finish the political view of the Indians of New Spain than by laying before the reader an extract from a memoir presented by the bishop and chapter of Mechoacan * to the king, in 1799, which breathes the wisest views and the most liberal ideas. This respectable bishopf, whom I had the advantage of knowing personally, and who terminated his useful and laborious life at the advanced age of 80, represents to the monarch, that in the actual state of things the moral improvement of the Indian is impossible, if the obstacles are not removed which oppose the progress of national industry. He confirms the principles which he lays down by several passages from the works of Montesquieu and Bernardin de St. Pierre. These citations can hardly fail to surprise us from the pen of a prelate belonging to the regular clergy, who passed a part of his life in convents, and who filled an episcopal chair on the shores of the South Sea. “The population of New Spain,” says the bishop towards the end of his memoir, “is composed of three classes of men, whites or Spaniards, Indians, and castes. I suppose the Spaniards to compose the tenth part of the whole mass. In their hands almost all the property and all the wealth of the kingdom are centered. The Indians and the castes cultivate the soil; they are in the service of the better sort of people; and they live by the work of their hands. Hence there results between the Indians and the whites that opposition of interests, and that mutual hatred, which universally takes place between those who possess all and those who possess nothing, between masters and those who live in servitude. Thus we see, on the one hand, the effects of envy and discord, deception, theft, and the inclination to prejudice the interests of the rich; and on the other, arrogance, severity, and the desire of taking every moment advantage of the helplessness of the Indian. I am not ignorant that these evils every where spring from a great inequality of condition. But in America they are rendered still more terrific, because there exists no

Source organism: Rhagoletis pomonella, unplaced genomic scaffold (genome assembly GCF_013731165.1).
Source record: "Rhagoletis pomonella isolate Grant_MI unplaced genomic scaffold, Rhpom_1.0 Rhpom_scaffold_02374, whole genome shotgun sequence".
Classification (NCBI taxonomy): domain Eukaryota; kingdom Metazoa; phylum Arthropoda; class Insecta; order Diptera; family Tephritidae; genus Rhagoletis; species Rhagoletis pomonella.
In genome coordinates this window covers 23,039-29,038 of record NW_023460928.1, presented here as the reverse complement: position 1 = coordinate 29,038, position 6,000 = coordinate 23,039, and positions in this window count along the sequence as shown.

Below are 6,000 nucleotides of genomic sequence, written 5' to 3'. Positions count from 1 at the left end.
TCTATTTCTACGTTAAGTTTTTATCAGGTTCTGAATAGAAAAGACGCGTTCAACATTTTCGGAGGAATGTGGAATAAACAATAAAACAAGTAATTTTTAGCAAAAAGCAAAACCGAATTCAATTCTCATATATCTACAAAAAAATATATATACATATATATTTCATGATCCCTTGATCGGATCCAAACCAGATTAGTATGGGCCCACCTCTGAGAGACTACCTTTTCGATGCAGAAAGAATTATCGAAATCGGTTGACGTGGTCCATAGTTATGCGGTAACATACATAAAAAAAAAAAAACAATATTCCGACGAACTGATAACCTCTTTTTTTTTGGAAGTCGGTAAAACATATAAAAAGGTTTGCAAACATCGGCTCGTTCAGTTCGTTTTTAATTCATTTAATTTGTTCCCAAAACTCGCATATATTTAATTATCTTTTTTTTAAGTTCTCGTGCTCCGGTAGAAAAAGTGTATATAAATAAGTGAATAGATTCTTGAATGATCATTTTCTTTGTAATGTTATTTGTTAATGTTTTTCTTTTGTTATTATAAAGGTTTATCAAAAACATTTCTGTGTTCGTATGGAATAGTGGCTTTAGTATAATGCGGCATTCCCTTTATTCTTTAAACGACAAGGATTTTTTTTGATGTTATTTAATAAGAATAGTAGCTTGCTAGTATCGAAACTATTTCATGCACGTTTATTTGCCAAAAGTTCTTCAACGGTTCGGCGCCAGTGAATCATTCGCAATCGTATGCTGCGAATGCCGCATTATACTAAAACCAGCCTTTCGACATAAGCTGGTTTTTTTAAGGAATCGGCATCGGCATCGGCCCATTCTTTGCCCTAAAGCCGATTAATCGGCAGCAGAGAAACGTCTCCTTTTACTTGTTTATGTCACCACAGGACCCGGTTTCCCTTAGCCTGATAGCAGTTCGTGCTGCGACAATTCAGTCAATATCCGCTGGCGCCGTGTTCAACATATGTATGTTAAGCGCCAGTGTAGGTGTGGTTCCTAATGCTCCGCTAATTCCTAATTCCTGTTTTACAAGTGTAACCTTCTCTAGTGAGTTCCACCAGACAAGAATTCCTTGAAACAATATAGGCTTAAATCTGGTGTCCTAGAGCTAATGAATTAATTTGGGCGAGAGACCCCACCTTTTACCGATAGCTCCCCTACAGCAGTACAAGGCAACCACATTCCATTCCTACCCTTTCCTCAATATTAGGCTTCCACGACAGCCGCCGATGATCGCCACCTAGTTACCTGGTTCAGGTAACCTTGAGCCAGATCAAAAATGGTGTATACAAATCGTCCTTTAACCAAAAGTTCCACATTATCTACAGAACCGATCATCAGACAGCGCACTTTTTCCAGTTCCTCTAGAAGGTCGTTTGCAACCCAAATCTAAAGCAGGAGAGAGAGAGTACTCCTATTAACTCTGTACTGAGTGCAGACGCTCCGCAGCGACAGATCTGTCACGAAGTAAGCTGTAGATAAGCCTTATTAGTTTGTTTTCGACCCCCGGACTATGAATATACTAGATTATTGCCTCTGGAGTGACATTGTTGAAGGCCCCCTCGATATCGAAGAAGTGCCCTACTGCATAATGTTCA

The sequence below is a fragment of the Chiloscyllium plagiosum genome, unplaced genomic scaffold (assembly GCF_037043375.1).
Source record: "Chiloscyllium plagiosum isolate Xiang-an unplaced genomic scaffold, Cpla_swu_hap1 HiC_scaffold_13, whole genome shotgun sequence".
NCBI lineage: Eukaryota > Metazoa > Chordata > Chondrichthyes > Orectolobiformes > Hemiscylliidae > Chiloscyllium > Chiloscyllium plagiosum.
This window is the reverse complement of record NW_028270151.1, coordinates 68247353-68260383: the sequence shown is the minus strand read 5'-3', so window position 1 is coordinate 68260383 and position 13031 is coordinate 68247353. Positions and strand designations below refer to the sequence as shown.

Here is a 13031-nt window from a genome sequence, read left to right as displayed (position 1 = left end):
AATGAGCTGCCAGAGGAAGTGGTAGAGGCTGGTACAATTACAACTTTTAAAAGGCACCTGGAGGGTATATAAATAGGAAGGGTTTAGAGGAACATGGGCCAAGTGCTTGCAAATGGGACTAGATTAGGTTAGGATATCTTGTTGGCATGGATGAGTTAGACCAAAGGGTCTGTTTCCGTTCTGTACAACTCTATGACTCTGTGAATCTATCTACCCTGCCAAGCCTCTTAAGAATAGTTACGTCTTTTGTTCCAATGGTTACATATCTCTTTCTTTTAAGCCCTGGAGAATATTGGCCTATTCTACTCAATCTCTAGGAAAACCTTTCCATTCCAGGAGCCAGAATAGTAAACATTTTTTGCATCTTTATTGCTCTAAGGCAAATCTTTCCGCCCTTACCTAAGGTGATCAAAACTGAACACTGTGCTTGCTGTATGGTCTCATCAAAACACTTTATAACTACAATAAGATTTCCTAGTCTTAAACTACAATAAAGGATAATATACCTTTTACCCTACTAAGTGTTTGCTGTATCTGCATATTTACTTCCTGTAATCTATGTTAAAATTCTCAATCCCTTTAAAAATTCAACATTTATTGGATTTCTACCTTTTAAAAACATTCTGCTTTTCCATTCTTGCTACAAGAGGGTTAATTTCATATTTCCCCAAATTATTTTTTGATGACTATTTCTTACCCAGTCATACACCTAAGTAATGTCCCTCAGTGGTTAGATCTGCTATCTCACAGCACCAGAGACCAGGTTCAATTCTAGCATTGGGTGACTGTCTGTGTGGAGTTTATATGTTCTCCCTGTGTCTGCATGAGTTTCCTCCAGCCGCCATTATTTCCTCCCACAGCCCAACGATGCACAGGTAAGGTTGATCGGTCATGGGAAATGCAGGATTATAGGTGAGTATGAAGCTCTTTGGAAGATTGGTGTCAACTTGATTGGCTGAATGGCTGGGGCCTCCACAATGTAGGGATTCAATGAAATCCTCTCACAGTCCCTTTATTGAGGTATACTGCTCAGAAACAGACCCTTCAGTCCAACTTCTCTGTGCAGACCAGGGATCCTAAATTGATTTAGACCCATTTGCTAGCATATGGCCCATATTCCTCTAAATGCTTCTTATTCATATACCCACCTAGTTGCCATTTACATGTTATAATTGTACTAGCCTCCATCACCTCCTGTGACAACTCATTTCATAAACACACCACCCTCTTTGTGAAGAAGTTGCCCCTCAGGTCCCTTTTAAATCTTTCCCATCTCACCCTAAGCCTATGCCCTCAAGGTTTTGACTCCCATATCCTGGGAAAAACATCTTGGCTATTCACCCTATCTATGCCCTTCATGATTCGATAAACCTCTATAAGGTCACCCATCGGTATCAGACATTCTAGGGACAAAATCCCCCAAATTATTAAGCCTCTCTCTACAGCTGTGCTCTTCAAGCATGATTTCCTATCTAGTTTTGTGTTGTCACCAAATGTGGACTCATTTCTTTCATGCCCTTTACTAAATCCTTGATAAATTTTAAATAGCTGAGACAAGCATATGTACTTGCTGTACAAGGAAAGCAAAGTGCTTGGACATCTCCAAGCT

* Informe del Obispo y Cabildo eclesiastico de Valladolid de Mechoacan al Rey sobre Jurisdiccion y Ymunidades del Clero Americano. This report, which I possess in manuscript, containing more than 10 sheets, was drawn up on the occasion of the famous Cedula real of the 25th October 1795, which permitted the secular judge to try the delittos enormes of the clergy. The Sala del crimen, persuaded of their right, treated the priests with severity, and cast them into the same prisons with the lowest classes of the people. In this struggle, the audiencia ranged themselves on the side of the clergy. Disputes of jurisdiction are very common in distant countries. They are pursued with so much the greater keenness, as the European policy from the first discovery of the new world has always considered the disunion of casts, of families, and constituted authorities, the surest means of preserving the colonies in a dependence on the mother country.

t Fray Antonio de San Miguel, monk of St. Jerome de Corvan, native of the Montañas de Santander.